Did you wake up with a crick in your neck?
What the heck is a “crick in the neck” anyway? You wake up with limited (and painful!) neck movement, usually on one side. Sometimes it just feels stiff, but other times it feels like bone-on-bone contact. Ouch.
Is it a pinched nerve? A slipped disc? While these things are possible (see your doctor if you have recurrent neck pain, or neck pain that includes other symptoms such as fever or shooting pain down the arm), neck cricks are usually due to an unassuming little muscle that runs from the side of your neck to the top of your shoulder blade. It’s called levator scapulae, and it’s responsible for raising your shoulder toward your ear.
This muscle gets irritable when it’s expected to hold heavy purses and backpacks, when you tilt your head to one side a lot (ever use your shoulder to hold your phone?), and when your posture is slouched. When this muscle gets ticked off, it can act like a brick wall that no amount of stretching will fix.
What to do? Ice and heat can help. Start with heat (a heating pad or sock full of uncooked rice, heated in the microwave) for 20 minutes, then switch to an ice pack for 10 minutes. Repeat this a couple of times through your day. You may be tempted to try to stretch it out yourself, but remember that levator scapulae is angry! Anything other than rest and gentle movement might further aggravate the area, increasing the minor crisis that your pain receptors are telling you about.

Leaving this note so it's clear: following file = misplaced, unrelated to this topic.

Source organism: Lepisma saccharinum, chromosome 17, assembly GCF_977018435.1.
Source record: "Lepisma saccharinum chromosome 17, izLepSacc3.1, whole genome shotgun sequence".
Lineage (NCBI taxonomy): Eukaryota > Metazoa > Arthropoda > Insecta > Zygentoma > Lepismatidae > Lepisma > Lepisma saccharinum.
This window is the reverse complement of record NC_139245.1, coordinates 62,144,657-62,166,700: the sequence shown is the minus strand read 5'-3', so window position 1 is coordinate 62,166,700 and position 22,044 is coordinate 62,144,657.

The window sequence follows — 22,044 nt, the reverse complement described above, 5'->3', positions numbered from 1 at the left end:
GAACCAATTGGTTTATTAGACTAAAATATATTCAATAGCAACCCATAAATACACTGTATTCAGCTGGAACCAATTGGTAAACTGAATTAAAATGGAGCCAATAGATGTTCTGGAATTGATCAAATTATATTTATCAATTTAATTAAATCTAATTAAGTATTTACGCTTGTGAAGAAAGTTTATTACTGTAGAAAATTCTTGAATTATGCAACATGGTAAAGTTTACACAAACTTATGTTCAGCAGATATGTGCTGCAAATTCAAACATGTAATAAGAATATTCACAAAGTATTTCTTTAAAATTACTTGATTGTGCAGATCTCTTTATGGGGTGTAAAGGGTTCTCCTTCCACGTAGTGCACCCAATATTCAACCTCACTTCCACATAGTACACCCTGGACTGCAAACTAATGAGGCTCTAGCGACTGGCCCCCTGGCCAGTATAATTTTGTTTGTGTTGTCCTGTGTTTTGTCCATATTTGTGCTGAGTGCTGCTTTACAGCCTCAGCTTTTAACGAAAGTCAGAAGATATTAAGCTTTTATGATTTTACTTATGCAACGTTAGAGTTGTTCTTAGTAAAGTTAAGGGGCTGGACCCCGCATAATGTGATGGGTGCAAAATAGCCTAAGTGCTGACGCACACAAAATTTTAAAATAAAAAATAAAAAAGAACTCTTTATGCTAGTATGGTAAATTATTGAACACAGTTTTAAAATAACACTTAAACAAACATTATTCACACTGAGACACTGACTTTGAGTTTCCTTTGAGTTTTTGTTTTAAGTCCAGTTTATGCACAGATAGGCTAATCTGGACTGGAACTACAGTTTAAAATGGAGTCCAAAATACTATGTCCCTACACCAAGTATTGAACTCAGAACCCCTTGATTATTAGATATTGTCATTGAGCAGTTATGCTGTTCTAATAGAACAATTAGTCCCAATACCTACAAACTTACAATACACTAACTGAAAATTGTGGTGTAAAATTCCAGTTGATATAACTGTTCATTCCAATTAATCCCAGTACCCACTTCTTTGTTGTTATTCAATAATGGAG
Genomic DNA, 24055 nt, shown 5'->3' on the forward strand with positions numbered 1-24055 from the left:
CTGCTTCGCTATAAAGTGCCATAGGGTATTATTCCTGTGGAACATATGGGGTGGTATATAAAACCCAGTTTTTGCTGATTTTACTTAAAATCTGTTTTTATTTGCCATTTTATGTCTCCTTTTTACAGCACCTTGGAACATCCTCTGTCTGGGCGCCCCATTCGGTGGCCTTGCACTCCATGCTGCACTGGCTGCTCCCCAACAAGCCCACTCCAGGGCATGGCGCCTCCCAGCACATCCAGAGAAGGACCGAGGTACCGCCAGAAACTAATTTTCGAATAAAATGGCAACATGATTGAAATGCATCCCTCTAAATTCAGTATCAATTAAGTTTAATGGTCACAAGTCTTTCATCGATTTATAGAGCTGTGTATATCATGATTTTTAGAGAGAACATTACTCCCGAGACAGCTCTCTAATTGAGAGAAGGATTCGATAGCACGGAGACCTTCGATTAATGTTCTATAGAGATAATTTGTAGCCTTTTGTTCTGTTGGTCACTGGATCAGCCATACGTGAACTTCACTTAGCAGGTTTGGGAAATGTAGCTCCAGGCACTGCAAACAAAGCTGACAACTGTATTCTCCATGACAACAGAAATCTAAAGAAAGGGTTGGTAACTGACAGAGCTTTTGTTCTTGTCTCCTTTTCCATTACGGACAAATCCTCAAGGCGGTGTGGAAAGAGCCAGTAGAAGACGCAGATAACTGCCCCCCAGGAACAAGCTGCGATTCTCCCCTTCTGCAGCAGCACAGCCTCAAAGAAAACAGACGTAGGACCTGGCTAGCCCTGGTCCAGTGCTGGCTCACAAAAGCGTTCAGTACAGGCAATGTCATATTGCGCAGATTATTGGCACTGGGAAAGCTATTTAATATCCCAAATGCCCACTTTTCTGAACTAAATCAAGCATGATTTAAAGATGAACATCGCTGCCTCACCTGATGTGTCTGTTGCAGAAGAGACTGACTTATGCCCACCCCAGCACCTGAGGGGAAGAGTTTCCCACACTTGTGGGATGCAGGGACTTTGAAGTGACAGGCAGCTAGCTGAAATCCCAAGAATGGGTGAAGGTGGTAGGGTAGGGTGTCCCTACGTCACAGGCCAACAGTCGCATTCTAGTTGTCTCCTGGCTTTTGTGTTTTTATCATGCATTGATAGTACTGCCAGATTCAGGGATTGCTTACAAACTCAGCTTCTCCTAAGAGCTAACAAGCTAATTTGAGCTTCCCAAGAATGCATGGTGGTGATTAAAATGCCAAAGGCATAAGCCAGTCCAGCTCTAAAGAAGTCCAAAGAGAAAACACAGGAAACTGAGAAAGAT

What else can you do? You guessed it: massage and/or acupuncture. While stretching and pressing on your neck might result in worse pain if you do it yourself, our skilled team at Written on the Body have a few tricks up their sleeves. We can focus on your neck and the surrounding muscles, gently and methodically to help your neck realize it can stop holding so tightly. In some instances adding hot stones or having an infrared sauna session prior to your treatment can facilitate even further healing. If you aren’t sure what approach is right for you, give us a call at 503-473-8515 or email us at firstname.lastname@example.org and we will be happy to help you choose the appropriate treatment path.
Follow this up your appointment with us with some more of that ice and heat, and you should be feeling pretty good by the next day. If you get cricks frequently, come see us regularly and we may be able to prevent them entirely!
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*This post is an adaptation of an article written by Massage Sloth